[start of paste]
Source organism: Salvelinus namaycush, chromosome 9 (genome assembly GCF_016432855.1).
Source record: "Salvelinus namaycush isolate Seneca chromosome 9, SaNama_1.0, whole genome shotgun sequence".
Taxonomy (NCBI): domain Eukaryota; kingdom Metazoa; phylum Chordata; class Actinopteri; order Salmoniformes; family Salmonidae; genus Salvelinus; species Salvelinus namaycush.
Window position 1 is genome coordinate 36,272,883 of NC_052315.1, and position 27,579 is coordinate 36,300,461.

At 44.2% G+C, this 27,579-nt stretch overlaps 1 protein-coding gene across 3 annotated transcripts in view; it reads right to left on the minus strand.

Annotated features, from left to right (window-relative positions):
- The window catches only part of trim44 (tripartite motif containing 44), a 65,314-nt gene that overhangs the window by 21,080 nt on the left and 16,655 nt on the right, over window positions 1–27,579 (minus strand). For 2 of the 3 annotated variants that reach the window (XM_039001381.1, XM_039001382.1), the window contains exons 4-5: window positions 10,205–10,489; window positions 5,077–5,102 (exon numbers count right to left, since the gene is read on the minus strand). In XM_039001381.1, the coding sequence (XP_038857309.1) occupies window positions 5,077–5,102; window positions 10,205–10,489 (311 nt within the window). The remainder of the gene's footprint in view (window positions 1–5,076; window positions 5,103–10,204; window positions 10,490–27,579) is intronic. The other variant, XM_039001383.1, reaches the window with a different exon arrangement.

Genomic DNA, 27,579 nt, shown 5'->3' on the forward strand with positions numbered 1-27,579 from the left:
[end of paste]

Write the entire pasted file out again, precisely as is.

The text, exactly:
Source organism: Salvelinus namaycush, chromosome 9 (genome assembly GCF_016432855.1).
Source record: "Salvelinus namaycush isolate Seneca chromosome 9, SaNama_1.0, whole genome shotgun sequence".
Taxonomy (NCBI): domain Eukaryota; kingdom Metazoa; phylum Chordata; class Actinopteri; order Salmoniformes; family Salmonidae; genus Salvelinus; species Salvelinus namaycush.
Window position 1 is genome coordinate 36,272,883 of NC_052315.1, and position 27,579 is coordinate 36,300,461.

At 44.2% G+C, this 27,579-nt stretch overlaps 1 protein-coding gene across 3 annotated transcripts in view; it reads right to left on the minus strand.

Annotated features, from left to right (window-relative positions):
- The window catches only part of trim44 (tripartite motif containing 44), a 65,314-nt gene that overhangs the window by 21,080 nt on the left and 16,655 nt on the right, over window positions 1–27,579 (minus strand). For 2 of the 3 annotated variants that reach the window (XM_039001381.1, XM_039001382.1), the window contains exons 4-5: window positions 10,205–10,489; window positions 5,077–5,102 (exon numbers count right to left, since the gene is read on the minus strand). In XM_039001381.1, the coding sequence (XP_038857309.1) occupies window positions 5,077–5,102; window positions 10,205–10,489 (311 nt within the window). The remainder of the gene's footprint in view (window positions 1–5,076; window positions 5,103–10,204; window positions 10,490–27,579) is intronic. The other variant, XM_039001383.1, reaches the window with a different exon arrangement.

Genomic DNA, 27,579 nt, shown 5'->3' on the forward strand with positions numbered 1-27,579 from the left: